Organic foods, an important nutritional choice

Organic Foods

“You are what you eat” is a popular saying that reflects a person’s general wellbeing, especially, the physical and mental health of a person, which also hinges on the kind of food one eats.

Therefore, the source, the type, and the quality of food or food products that a person consumes can tell on one’s outlook.

In this festive occasion, our choice of food is critical since it will have a lot of impact on our health thereafter, and in the New Year.

The food we eat, as we all know, is produced by farmers who work tirelessly, tilling, planting and harvesting food products that are packaged or processed on to the market to feed society.

However, with various climatic conditions affecting the production of food as well as other facets of endeavours, nations have been exploring many ways to increase production to meet the higher feeding demands of society.

Research scientists, all over the world, and especially in Ghana, have also helped in coming out with breeds and varieties of food produce like maize, yams, sweet potatoes, cassava, millet, sorghum and other fruits and vegetables to address the food needs.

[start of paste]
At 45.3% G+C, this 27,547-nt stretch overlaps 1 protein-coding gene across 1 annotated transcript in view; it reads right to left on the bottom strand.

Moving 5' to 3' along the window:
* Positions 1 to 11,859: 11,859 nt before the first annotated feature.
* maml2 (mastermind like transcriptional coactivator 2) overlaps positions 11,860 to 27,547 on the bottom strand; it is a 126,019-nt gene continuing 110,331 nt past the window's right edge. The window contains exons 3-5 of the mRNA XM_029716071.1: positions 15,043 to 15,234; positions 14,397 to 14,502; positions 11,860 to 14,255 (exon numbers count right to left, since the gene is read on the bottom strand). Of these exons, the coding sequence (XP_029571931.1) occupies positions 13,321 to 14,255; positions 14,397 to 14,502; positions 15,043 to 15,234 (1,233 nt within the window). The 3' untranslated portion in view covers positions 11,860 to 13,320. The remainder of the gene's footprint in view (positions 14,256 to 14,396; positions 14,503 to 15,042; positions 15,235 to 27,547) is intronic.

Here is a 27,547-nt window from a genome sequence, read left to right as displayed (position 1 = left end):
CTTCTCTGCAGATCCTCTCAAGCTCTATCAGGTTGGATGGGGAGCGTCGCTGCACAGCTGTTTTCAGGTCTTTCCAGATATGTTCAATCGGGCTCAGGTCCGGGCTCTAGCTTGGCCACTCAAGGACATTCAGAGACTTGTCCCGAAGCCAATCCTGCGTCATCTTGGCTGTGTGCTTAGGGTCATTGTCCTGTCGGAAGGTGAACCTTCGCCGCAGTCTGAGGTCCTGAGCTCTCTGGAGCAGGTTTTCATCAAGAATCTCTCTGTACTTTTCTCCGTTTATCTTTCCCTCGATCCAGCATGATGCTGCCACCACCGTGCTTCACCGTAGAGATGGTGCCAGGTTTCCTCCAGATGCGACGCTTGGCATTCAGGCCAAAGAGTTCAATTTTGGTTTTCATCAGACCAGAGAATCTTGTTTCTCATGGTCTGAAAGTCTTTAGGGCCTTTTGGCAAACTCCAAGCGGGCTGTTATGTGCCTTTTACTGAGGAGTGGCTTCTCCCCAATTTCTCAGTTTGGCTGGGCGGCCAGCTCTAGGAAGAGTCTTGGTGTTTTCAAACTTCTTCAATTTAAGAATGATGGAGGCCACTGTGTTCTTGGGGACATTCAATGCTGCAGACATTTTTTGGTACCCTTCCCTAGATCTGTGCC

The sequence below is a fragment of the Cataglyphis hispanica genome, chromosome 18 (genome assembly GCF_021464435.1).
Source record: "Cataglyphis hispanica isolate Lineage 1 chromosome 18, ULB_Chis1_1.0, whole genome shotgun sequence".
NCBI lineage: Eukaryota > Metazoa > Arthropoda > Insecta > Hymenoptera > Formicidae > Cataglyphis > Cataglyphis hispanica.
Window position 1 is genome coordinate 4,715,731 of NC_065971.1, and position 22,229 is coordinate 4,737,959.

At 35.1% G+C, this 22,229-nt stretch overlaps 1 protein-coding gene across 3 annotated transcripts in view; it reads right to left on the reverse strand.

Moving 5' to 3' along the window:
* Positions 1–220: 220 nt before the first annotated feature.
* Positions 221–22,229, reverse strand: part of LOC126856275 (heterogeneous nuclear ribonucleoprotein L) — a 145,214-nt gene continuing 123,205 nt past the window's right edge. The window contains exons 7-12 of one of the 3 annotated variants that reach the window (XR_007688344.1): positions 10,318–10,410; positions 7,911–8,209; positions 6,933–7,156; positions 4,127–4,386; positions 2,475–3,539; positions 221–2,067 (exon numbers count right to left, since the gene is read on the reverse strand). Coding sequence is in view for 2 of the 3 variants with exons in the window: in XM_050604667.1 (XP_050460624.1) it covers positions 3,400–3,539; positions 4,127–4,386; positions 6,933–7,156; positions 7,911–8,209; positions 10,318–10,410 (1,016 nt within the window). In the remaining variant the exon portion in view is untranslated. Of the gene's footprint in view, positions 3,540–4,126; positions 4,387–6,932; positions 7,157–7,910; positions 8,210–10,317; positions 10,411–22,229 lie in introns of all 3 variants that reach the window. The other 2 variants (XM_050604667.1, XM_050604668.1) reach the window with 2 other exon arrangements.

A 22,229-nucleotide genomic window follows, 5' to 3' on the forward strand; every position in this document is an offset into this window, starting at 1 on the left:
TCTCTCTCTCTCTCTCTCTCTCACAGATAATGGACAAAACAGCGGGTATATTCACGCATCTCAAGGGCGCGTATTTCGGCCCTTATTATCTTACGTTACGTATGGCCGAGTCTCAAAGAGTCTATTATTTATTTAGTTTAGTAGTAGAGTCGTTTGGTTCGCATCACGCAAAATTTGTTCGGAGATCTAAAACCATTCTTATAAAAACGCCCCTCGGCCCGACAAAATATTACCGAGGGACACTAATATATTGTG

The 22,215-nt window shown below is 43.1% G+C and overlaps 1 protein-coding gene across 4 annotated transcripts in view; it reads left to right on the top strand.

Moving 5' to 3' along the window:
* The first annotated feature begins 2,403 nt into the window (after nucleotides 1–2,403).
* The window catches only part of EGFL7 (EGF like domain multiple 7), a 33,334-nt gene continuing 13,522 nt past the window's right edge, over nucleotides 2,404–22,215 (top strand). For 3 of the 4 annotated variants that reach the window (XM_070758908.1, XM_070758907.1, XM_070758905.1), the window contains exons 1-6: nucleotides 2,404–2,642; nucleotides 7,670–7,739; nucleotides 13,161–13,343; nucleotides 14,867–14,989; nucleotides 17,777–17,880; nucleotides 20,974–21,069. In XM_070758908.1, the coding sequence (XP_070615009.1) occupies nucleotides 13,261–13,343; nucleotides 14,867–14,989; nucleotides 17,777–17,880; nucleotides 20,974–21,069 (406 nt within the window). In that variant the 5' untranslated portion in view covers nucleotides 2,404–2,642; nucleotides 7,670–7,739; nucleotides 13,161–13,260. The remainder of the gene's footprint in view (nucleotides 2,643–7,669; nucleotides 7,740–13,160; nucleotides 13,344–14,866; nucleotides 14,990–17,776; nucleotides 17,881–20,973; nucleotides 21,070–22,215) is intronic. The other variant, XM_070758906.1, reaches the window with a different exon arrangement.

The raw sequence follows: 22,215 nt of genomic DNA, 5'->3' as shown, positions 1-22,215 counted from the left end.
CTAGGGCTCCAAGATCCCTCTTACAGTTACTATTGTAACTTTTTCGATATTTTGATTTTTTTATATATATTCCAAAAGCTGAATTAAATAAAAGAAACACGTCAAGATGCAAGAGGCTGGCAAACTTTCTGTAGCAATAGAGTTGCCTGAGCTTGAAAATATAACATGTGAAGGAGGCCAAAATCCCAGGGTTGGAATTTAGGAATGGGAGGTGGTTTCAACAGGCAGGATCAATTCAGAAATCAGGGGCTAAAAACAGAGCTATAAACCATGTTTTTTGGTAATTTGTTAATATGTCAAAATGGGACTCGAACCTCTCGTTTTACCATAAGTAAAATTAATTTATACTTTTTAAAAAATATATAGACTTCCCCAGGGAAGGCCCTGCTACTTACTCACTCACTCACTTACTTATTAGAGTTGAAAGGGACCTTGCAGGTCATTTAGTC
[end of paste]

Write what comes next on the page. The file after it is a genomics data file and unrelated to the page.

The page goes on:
Also, in attempt to fill the food gap, being exacerbated by the changing weather patterns as a result of climate change, some scientists have also explored and championed Genetically Modified Organisms (GMOs) produce that have been met with a lot of backlash.

However, Organic produce, continue to enjoy a lot of goodwill from people all over the world, with most shops and super markets parading organic products on their stables for the consuming public.

Switzerland, for instance, had the highest per capita consumption of organic food of any country in the world in 2018. That year, the average Swiss and Denmark consumer purchased around 312 euros of organic food. Sweden also ranked highly in terms of organic food consumption in that same year.

Organic food is food produced by methods complying with the standards of organic farming, which features practices that cycle resources, promote ecological balance, and conserve biodiversity.

The most commonly purchased organic foods are said to be fruits, vegetables, grains, dairy products and meat. However, there are also many processed organic products available, such as sodas, cookies and breakfast cereals.

Researchers say a choice of organic foods will help people to avoid chemicals, benefit from more nutrients, enjoy better taste, and avoid hormones, antibiotics and drugs in animal products.

Consuming organic produce also help preserve our ecosystems, reduce pollution and protect water and soil, as well as preserve agricultural diversity.

It is indeed a truism that organic foods are a smart priority and an effectual choice for personal and planetary health.

Therefore, patronizing organically grown food, free of harmful chemicals, abounding with more nutrition, taste, and ecological sustenance is a direct endorsement for instant health and a general well-being.